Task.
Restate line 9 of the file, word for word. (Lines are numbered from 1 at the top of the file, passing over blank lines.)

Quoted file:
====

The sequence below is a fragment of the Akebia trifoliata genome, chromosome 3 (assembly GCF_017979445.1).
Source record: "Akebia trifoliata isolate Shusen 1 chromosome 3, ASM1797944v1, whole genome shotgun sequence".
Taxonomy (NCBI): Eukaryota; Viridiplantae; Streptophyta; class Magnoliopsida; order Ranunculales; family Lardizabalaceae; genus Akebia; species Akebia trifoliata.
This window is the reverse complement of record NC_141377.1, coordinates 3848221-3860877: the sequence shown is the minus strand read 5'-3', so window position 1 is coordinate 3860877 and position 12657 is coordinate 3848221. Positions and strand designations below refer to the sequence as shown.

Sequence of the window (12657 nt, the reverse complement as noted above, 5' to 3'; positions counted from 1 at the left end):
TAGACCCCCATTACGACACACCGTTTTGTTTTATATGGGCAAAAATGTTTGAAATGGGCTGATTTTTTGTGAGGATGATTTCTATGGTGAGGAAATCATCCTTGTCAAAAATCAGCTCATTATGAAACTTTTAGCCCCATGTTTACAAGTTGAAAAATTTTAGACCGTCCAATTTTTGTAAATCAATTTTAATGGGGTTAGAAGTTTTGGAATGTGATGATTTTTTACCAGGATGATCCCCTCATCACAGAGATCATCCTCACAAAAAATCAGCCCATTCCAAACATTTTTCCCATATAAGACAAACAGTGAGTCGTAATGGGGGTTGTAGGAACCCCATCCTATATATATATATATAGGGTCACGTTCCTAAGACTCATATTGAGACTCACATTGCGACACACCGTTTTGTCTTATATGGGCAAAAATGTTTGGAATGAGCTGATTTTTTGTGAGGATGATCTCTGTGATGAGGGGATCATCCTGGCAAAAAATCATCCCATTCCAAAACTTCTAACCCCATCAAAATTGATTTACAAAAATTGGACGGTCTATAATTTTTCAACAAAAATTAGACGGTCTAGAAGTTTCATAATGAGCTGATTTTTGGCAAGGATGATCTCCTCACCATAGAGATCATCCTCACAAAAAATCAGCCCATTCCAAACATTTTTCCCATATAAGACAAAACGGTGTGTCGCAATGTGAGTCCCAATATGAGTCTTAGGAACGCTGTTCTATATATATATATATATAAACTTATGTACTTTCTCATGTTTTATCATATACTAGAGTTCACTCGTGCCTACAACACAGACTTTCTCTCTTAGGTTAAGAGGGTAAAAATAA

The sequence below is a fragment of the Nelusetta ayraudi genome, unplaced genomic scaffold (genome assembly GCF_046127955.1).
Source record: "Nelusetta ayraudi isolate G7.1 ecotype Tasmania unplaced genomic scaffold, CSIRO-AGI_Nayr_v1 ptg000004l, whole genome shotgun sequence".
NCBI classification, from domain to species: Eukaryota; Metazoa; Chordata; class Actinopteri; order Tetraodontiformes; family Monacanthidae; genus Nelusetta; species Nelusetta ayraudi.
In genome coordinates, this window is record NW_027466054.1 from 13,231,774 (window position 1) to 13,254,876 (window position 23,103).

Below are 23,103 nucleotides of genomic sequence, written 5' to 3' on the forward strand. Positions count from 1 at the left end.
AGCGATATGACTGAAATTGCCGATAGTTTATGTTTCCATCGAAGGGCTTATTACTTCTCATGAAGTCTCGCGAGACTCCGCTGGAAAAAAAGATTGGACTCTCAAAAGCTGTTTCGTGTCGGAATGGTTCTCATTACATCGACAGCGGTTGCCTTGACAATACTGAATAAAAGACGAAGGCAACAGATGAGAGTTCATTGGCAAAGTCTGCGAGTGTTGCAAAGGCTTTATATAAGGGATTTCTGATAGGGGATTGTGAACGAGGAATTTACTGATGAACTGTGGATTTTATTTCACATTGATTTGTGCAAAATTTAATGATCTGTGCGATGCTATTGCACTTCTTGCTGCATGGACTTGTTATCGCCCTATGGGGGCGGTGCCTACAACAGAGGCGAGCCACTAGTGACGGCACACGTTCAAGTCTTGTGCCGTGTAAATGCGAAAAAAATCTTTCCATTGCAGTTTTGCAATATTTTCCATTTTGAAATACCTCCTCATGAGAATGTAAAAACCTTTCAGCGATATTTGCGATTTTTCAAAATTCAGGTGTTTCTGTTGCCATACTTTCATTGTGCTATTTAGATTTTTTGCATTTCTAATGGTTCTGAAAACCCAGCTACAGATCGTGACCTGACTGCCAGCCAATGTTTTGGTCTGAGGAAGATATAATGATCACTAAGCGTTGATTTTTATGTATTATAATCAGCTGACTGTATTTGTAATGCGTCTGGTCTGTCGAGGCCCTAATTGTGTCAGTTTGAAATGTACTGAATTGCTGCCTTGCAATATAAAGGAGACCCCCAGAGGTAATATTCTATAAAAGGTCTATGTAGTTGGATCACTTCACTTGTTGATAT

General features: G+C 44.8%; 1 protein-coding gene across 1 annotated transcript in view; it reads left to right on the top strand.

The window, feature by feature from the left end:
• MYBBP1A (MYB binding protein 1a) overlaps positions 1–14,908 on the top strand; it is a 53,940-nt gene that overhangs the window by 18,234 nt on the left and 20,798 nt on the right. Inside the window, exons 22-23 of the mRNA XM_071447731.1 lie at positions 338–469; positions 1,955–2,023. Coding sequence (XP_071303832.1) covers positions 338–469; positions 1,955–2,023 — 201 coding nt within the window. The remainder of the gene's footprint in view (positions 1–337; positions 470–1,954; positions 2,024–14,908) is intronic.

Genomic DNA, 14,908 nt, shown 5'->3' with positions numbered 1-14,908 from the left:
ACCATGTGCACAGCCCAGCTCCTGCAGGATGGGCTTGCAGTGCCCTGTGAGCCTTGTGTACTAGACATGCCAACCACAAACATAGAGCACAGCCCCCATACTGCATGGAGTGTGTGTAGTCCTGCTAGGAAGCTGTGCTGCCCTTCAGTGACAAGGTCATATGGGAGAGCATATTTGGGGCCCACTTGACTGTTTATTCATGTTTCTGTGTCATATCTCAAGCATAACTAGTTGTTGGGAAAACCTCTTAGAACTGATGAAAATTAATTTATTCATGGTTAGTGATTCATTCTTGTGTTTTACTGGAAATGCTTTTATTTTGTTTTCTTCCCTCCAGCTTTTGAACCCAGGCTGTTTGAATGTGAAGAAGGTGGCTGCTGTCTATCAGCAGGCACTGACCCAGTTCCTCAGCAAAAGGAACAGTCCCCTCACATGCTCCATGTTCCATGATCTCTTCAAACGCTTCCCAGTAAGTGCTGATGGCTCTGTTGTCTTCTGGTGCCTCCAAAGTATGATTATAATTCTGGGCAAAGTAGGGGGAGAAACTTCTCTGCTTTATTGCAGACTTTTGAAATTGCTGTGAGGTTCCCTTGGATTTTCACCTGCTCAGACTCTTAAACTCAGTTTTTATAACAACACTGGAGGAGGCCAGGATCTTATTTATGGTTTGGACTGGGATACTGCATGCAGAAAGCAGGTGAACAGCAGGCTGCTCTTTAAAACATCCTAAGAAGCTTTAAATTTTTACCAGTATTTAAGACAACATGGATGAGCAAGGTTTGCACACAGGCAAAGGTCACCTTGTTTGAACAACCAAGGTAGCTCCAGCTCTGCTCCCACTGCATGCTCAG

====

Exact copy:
NCBI classification, from domain to species: Eukaryota; Metazoa; Chordata; class Actinopteri; order Tetraodontiformes; family Monacanthidae; genus Nelusetta; species Nelusetta ayraudi.